The Benefits of Pet Therapy in Nursing Homes

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A Brief History

Even today, animals still make people happy. They love unconditionally and provide lots of comfort to their owners. And their amazingness does not stop there. Researchers have found that for the elderly suffering from dementia and depression, their symptoms immediately decline after a brief interaction with a therapy animal. Pair this with the fact that pet owners are proven to be healthier and less stressed than non-pet owners and we begin to see how beneficial it is for nursing homes to employ therapy animals.

Unfortunately, it has been proven that a lack of high-quality activities and care that enable residents to work on their movement, memory and thought, it is often the case that their health will begin to rapidly deteriorate. If you are not confident that our loved one’s home meeting those needs, then this may constitute abuse. (Click here to read more about nursing home neglect).

Here are some simple tips if you are involved with planning pet therapy for a nursing home.

Digging Deeper

Animal lovers only

Not everyone loves animals, and you have to bear this in mind. When arranging a therapy animal visit, make sure you speak to every resident. If they have owned pets or make it clear that they like animals, put them into one group. For those that do not like animals, put them into another group. Make sure that when the therapy animals come in, the two groups are segregated.

When searching for a therapy dog, it does not have to be an animal trained to be a therapy dog. Lots of nursing homes use family pets of current residents. If you are considering doing this, make sure that you do a home visit to check the animal’s temperament and make sure that the current owner is close by during the visit.

Research

In a recent study that took place over a range of nursing homes, research shows that pet therapy may actually delay the aging process. By encouraging physical exercise and socialization, the research showed a big increase in mental function during and for some time after the pet therapy sessions.

Live in pets

Lots of nursing homes across the country have introduced live-in pets. With all our research, we cannot find one case where the effects of doing so were not immensely beneficial to everybody. Here are some tips we have accumulated from these homes.

  • Inside pets work much better than outside pets.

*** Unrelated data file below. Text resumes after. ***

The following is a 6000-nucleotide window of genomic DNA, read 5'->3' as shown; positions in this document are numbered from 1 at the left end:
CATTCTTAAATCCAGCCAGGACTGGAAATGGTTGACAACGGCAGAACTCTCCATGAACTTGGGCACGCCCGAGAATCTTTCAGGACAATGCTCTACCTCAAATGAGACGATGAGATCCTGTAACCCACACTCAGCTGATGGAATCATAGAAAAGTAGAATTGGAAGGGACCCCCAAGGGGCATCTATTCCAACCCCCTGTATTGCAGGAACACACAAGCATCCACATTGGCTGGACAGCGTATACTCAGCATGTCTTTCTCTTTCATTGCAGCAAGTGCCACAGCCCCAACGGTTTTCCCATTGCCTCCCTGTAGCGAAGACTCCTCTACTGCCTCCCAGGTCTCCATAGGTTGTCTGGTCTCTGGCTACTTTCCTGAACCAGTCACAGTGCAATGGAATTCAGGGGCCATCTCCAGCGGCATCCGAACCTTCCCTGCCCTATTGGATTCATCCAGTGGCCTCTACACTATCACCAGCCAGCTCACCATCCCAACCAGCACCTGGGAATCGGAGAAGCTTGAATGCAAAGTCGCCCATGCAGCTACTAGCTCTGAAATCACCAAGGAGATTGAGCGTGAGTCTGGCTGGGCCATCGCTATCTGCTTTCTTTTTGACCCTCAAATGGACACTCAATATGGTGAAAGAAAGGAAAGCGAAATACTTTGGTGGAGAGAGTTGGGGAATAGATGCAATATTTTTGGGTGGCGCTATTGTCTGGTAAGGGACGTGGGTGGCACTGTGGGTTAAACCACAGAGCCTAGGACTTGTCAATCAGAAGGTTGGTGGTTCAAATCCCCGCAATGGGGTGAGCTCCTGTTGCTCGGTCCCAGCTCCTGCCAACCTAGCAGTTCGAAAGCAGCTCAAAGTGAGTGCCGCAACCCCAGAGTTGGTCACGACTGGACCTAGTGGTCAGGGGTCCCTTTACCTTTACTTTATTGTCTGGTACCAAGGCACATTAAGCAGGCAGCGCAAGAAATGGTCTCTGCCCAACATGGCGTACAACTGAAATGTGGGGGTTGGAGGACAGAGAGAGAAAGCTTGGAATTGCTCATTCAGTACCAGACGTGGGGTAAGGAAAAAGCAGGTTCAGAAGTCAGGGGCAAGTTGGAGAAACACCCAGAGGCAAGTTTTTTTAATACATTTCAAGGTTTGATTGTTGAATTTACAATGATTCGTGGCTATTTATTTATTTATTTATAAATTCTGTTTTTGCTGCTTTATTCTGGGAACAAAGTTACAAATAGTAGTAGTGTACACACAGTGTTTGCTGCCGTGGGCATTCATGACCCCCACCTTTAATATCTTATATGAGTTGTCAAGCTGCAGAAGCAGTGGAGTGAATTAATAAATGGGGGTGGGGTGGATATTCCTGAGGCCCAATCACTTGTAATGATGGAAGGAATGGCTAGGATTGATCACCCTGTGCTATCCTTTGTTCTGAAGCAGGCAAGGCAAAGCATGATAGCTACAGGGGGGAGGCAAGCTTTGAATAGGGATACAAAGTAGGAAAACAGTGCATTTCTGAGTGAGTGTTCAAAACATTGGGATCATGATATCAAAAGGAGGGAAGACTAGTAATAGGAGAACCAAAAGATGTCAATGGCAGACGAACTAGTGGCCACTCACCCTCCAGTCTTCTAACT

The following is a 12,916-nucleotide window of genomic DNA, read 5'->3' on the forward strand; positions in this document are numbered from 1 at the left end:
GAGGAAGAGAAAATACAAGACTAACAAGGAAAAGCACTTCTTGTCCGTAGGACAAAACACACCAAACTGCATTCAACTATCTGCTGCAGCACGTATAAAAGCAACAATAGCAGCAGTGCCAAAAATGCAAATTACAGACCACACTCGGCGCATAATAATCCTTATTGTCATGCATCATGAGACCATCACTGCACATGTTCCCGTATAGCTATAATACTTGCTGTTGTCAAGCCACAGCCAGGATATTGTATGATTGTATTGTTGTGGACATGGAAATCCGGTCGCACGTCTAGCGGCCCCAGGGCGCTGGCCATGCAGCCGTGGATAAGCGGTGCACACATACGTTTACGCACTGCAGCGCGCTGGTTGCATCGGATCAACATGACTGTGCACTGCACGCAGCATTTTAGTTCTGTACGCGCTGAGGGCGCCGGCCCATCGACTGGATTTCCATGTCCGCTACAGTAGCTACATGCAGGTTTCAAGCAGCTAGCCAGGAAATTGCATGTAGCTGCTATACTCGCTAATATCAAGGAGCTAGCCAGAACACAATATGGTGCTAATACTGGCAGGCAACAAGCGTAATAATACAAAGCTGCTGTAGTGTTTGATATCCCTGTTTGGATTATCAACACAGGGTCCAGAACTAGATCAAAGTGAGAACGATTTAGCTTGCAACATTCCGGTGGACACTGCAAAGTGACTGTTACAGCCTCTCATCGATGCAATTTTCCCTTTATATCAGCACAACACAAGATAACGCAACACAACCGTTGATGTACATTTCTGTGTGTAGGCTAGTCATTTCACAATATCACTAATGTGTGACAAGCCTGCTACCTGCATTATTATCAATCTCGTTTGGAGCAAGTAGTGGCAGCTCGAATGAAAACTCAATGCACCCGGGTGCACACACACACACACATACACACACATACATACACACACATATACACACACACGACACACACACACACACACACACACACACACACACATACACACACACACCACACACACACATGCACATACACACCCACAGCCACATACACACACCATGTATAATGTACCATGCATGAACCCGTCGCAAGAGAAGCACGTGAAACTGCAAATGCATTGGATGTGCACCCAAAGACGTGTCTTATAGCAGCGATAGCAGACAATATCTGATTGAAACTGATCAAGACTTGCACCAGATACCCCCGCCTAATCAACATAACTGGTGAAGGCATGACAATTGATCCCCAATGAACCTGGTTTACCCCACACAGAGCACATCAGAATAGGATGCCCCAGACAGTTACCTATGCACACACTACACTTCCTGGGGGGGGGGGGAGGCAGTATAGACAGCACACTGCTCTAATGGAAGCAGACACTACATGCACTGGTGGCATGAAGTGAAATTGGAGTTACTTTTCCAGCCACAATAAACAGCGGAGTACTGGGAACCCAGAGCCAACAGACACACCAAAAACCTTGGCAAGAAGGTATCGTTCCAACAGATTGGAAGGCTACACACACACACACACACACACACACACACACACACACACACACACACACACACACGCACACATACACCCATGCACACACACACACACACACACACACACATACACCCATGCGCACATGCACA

• Set up a roster with at least 2 of the current on-duty staff members taking responsibility for the animals, this includes taking them out to go to the toilet and making sure they are in sight at all times.
  • Seek volunteers to help with the animals, dog walkers, and groomers, especially.
  • Think about investing in a good training program; well behaved dogs make everybody’s life easier.

Seeing the smile on people’s faces when they interact with a therapy animal is truly heart-warming; we are extremely happy to see that this trend is becoming much more common. Hopefully, after reading this article, you too, are considering the benefits of introducing pet therapy into your nursing home.

Question for students (and subscribers): Have you ever used pet therapy at a nursing home?  Please let us know in the comments section below this article.

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Historical Evidence

For more information, please see…

Byrne, John.  PET THERAPY: History, Evolution, And Benefits For Humans And Animals.  Independently published, 2019.

The featured image in this article, a photograph by Valérie Pilard of a patient in therapy with a dog, is licensed under the Creative Commons Attribution-Share Alike 4.0 International license.

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About Author

Abdul Alhazred

“But I don’t want to go among mad people," Alice remarked. "Oh, you can’t help that," said the Cat: "we’re all mad here. I’m mad. You’re mad." "How do you know I’m mad?" said Alice. "You must be," said the Cat, "or you wouldn’t have come here.” ― Lewis Carroll, Alice in Wonderland